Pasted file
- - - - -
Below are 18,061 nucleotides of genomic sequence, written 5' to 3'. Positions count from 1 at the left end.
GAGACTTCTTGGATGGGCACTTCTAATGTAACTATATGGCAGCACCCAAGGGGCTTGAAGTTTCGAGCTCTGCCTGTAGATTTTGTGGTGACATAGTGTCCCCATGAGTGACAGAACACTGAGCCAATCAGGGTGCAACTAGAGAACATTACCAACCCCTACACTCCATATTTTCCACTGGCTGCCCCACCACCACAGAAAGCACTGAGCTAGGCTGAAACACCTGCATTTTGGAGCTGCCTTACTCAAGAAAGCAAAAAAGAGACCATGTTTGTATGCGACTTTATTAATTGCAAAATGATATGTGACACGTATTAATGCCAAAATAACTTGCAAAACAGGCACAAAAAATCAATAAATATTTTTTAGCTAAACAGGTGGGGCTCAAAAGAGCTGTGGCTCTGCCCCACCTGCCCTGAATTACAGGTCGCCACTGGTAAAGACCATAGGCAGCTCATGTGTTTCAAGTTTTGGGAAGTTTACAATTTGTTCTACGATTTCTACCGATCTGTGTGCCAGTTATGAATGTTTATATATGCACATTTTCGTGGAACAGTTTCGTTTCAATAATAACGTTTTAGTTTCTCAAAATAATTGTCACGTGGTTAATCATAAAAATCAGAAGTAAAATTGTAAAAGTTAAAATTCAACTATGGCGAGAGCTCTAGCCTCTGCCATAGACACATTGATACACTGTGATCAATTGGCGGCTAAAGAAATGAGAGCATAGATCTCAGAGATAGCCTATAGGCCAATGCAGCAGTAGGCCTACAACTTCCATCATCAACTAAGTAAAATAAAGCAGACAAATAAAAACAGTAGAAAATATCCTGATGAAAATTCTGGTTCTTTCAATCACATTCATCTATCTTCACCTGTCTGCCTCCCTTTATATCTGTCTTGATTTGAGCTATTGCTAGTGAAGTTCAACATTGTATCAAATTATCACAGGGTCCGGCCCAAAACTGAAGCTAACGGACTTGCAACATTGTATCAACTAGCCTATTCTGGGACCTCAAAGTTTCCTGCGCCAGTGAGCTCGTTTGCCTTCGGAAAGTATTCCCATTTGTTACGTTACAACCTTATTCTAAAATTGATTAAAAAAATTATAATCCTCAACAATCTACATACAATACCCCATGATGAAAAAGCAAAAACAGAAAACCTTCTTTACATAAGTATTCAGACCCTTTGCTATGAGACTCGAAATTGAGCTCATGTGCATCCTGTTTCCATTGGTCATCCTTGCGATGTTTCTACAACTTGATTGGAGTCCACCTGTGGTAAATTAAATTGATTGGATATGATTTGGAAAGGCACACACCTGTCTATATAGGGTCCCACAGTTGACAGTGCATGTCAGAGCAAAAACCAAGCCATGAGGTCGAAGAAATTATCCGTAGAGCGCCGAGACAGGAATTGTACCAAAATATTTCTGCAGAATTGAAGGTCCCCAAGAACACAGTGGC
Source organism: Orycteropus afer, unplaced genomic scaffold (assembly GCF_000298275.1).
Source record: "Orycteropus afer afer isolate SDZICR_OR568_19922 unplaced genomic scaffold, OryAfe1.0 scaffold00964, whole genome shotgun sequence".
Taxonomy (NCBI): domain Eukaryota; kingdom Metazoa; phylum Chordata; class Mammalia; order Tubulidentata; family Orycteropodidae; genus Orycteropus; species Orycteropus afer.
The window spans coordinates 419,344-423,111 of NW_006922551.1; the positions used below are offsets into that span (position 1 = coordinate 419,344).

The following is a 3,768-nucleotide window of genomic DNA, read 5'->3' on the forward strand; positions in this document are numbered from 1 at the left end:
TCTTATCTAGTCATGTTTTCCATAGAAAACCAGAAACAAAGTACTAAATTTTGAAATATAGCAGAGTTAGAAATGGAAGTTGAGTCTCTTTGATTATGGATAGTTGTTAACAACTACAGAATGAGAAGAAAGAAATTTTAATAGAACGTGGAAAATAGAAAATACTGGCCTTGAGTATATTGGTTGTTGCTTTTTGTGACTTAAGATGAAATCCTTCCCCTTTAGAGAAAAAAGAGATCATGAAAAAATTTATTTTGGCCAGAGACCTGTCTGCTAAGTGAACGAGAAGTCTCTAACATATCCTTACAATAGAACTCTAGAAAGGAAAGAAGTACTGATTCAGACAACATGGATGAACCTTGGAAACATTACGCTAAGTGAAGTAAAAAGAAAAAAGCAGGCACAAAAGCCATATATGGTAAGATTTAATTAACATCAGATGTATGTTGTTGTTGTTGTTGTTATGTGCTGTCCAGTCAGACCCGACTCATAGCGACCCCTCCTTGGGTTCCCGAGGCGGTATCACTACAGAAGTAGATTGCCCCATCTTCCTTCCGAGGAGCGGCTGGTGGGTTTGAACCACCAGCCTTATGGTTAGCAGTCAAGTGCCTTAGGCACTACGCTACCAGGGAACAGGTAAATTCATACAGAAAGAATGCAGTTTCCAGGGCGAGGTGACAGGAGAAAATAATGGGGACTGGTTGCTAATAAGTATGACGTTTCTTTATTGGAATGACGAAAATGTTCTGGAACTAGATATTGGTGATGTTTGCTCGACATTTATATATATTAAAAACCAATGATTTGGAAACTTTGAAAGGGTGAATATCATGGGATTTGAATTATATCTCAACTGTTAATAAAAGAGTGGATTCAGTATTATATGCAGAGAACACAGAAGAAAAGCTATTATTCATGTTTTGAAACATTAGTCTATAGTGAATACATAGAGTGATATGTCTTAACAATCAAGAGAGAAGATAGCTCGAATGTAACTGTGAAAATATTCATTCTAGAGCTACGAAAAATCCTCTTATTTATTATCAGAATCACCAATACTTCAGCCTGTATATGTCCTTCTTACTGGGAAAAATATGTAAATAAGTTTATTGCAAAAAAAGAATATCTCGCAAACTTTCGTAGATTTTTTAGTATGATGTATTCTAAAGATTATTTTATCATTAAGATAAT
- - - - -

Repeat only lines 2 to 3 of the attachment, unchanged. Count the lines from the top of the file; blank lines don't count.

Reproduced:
GAGACTTCTTGGATGGGCACTTCTAATGTAACTATATGGCAGCACCCAAGGGGCTTGAAGTTTCGAGCTCTGCCTGTAGATTTTGTGGTGACATAGTGTCCCCATGAGTGACAGAACACTGAGCCAATCAGGGTGCAACTAGAGAACATTACCAACCCCTACACTCCATATTTTCCACTGGCTGCCCCACCACCACAGAAAGCACTGAGCTAGGCTGAAACACCTGCATTTTGGAGCTGCCTTACTCAAGAAAGCAAAAAAGAGACCATGTTTGTATGCGACTTTATTAATTGCAAAATGATATGTGACACGTATTAATGCCAAAATAACTTGCAAAACAGGCACAAAAAATCAATAAATATTTTTTAGCTAAACAGGTGGGGCTCAAAAGAGCTGTGGCTCTGCCCCACCTGCCCTGAATTACAGGTCGCCACTGGTAAAGACCATAGGCAGCTCATGTGTTTCAAGTTTTGGGAAGTTTACAATTTGTTCTACGATTTCTACCGATCTGTGTGCCAGTTATGAATGTTTATATATGCACATTTTCGTGGAACAGTTTCGTTTCAATAATAACGTTTTAGTTTCTCAAAATAATTGTCACGTGGTTAATCATAAAAATCAGAAGTAAAATTGTAAAAGTTAAAATTCAACTATGGCGAGAGCTCTAGCCTCTGCCATAGACACATTGATACACTGTGATCAATTGGCGGCTAAAGAAATGAGAGCATAGATCTCAGAGATAGCCTATAGGCCAATGCAGCAGTAGGCCTACAACTTCCATCATCAACTAAGTAAAATAAAGCAGACAAATAAAAACAGTAGAAAATATCCTGATGAAAATTCTGGTTCTTTCAATCACATTCATCTATCTTCACCTGTCTGCCTCCCTTTATATCTGTCTTGATTTGAGCTATTGCTAGTGAAGTTCAACATTGTATCAAATTATCACAGGGTCCGGCCCAAAACTGAAGCTAACGGACTTGCAACATTGTATCAACTAGCCTATTCTGGGACCTCAAAGTTTCCTGCGCCAGTGAGCTCGTTTGCCTTCGGAAAGTATTCCCATTTGTTACGTTACAACCTTATTCTAAAATTGATTAAAAAAATTATAATCCTCAACAATCTACATACAATACCCCATGATGAAAAAGCAAAAACAGAAAACCTTCTTTACATAAGTATTCAGACCCTTTGCTATGAGACTCGAAATTGAGCTCATGTGCATCCTGTTTCCATTGGTCATCCTTGCGATGTTTCTACAACTTGATTGGAGTCCACCTGTGGTAAATTAAATTGATTGGATATGATTTGGAAAGGCACACACCTGTCTATATAGGGTCCCACAGTTGACAGTGCATGTCAGAGCAAAAACCAAGCCATGAGGTCGAAGAAATTATCCGTAGAGCGCCGAGACAGGAATTGTACCAAAATATTTCTGCAGAATTGAAGGTCCCCAAGAACACAGTGGC
Source organism: Orycteropus afer, unplaced genomic scaffold (assembly GCF_000298275.1).